September 23, 2019
Last week, we began sharing some articles on prayer written by the North American Baptist Conference. This week’s article on silence and solitude is written by Kent Carlson, the Vice President of Leadership Formation for the North American Baptists. To read more of the articles provided by the conference, visit their website at nabconference.org.
by Kent Carlson
published by the North American Baptist Conference
“But what’s the point?”
I had just spent a few minutes trying to explain to this long-time friend of mine the importance of solitude as a crucial and irreplaceable discipline of the spiritual life. He wasn’t buying it. He is a man of high integrity and authenticity, so he wasn’t going to give me the “smile-and-nod” treatment. He had tried solitude; it didn’t work.
“Kent, I have a lot going on in my life. My days are pretty tightly scheduled. There’s not a lot of margin. If I’m going to give a couple hours—let alone a couple days—to solitude, it has to have a huge payoff. But it just feels like wasted time to me. Nothing gets done. I don’t see the point.”
In our pragmatic and frenetic world, where most everything is evaluated by easily measurable results, solitude can seem like the inflatable vest under your seat on an airplane; you know it’s there if you need it, but you’re not going to really need it.
And yet . . .
Solitude was regularly practiced and encouraged by Jesus. Exile and time alone in the desert and the wilderness is a common theme found in scripture. Stillness, quietness, and silence are all described in scripture as ways in which we are to be with God. Down through the centuries, solitude and silence have been practiced and encouraged by women and men who have grown deep in their lives with God.
Henri Nouwen says it this way:
In solitude, I get rid of my scaffolding: no friends to talk with, no telephone calls to make, no meetings to attend, no music to entertain, no books to distract, just me—naked, vulnerable, weak, sinful, deprived, broken—nothing. It is this nothingness that I have to face in my solitude, a nothingness so dreadful that everything in me wants to run to my friends, my work, and my distractions so that I can forget my nothingness and make myself believe that I am worth something. But that is not all. As soon as I decide to stay in my solitude, confusing ideas, disturbing images, wild fantasies, and weird associations jump around in my mind like monkeys in a banana tree. Anger and greed begin to show their ugly faces. I give long, hostile speeches to my enemies and dream lustful dreams in which I am wealthy, influential, and very attractive—or poor, ugly, and in need of immediate consolation. Thus I try again to run from the dark abyss of my nothingness and restore my false self in all its vainglory. The task is to stay in my solitude, to stay in my cell until all my seductive visitors get tired of pounding on my door and leave me alone.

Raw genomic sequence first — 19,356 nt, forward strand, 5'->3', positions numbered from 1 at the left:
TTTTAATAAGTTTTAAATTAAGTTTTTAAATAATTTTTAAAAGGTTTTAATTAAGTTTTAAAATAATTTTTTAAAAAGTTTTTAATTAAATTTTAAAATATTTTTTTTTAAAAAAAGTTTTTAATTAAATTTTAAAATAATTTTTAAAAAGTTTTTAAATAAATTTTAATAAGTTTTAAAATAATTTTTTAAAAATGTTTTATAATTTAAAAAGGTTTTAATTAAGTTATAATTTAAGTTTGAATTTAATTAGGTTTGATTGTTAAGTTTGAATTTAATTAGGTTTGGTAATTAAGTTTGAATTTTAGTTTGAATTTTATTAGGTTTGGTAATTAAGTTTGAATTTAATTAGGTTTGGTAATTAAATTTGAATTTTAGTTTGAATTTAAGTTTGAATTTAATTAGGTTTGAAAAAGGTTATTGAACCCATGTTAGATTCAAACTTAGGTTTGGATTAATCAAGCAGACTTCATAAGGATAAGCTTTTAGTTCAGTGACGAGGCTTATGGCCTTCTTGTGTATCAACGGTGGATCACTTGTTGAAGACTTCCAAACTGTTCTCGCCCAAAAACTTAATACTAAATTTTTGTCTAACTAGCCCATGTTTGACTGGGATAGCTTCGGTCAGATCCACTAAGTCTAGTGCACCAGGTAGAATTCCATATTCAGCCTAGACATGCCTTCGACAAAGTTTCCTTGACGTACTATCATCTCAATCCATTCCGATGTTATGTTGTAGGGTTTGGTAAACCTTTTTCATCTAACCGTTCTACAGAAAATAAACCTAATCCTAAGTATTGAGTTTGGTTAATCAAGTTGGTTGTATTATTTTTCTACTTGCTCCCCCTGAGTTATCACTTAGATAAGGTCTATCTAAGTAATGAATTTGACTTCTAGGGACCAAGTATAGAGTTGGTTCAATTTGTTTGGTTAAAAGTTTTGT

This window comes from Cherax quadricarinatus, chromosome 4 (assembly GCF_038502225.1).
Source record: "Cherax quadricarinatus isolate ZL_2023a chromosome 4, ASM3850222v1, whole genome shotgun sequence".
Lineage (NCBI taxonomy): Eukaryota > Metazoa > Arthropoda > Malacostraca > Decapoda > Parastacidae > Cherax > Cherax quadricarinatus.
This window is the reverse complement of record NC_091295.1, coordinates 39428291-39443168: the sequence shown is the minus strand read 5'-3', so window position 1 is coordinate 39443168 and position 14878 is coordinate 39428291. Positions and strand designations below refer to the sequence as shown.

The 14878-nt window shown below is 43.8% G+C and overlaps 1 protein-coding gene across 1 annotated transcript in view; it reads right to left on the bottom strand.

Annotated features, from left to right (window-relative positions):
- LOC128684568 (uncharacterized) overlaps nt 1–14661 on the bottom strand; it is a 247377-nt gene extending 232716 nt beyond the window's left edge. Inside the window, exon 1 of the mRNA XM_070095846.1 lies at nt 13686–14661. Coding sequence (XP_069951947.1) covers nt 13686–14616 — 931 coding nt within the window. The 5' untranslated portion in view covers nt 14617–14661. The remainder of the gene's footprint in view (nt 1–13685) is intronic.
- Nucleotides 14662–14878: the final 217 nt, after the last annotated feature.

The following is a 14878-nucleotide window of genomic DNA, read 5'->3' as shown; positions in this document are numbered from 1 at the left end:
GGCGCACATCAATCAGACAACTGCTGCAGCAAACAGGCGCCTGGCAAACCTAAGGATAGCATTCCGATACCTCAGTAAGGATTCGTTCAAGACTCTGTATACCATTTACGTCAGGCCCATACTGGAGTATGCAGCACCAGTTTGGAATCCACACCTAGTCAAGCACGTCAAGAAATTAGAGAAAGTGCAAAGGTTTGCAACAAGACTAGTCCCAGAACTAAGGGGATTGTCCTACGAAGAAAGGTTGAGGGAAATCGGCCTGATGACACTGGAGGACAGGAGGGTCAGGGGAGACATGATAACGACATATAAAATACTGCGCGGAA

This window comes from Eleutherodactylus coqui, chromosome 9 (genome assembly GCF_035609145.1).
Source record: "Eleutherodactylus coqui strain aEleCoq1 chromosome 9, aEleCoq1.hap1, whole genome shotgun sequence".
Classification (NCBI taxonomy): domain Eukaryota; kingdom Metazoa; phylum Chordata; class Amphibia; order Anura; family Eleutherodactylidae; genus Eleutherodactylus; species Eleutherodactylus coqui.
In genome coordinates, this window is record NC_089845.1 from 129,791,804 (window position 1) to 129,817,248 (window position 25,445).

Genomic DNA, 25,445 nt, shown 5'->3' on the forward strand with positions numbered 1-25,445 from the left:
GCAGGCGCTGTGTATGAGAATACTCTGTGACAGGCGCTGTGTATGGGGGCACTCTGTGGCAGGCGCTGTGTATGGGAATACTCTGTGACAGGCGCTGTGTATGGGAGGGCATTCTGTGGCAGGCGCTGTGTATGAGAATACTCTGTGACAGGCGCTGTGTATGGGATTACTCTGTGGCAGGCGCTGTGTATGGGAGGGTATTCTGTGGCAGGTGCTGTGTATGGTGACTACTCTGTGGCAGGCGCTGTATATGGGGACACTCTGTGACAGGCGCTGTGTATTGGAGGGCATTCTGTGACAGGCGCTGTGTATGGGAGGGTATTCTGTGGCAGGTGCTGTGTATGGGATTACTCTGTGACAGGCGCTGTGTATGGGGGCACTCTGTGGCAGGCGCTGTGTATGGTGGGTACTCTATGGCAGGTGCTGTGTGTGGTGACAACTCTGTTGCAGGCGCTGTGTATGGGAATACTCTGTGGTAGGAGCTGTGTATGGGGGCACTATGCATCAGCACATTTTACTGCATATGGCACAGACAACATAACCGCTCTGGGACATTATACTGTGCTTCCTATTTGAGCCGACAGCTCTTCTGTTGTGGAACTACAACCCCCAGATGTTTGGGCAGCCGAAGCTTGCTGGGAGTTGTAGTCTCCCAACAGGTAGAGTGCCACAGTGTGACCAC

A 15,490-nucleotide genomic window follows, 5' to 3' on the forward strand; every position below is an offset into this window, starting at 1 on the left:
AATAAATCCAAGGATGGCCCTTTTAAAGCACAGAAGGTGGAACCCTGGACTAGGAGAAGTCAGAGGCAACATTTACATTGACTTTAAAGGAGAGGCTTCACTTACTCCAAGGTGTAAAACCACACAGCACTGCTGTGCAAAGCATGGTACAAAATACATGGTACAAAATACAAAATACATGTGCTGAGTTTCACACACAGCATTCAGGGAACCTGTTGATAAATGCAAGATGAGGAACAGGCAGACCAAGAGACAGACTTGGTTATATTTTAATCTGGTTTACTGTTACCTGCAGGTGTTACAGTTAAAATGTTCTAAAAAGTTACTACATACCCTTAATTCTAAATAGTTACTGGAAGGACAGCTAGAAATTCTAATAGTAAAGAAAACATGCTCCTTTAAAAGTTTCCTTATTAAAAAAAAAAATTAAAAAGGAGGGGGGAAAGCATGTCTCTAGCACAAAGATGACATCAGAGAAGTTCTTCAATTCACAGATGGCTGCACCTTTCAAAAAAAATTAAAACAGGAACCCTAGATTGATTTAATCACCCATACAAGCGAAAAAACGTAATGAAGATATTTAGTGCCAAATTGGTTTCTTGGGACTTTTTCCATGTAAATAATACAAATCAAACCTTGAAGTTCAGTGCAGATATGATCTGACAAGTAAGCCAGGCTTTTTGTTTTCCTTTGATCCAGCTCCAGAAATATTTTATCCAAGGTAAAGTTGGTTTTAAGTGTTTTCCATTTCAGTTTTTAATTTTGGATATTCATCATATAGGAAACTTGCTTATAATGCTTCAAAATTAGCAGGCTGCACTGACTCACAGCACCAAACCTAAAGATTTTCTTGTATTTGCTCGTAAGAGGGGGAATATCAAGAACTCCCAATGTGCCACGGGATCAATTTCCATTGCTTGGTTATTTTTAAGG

Solitude is an activity where we are confronted with the messiness and unformed-ness of our inner world. It is an experience of exposure and transformation. In solitude and in silence we kick out all the props in our life that we use to justify our existence. Here we are stuck with just ourselves and God, and often, as Henri Nouwen explains, a sense of our own nothingness apart from God.
Many, if not most, people find the first adventures of solitude and silence to be difficult, perhaps even tremendously unsettling. Sometimes even unraveling. We may find ourselves having trouble keeping our mind from wandering. We may experience it as a waste of time and not worth the effort. We may even find ourselves having angry or lustful fantasies. What we must understand here is that the solitude did not cause this; the solitude simply created space in our souls to expose what was already there.
When I pursue solitude, I often, at least at the beginning, experience a profound loneliness. Once again, we must realize that the solitude does not cause this; it simply exposes it. There is an aloneness that many of us live with, but which exists, often unknowingly, just below the surface of our hurried lives. In addition, many of our sinful habits—whether it is anger or lust or worry or selfishness—are often simply surface habits. We’ve learned to instinctively respond to the surface stimuli in our lives in a habitual and often spiritually harmful way. Solitude and silence expose all this, and if we are diligent in attending to it all and trusting in God’s grace, solitude and silence will create space for God to bring His healing and transformation.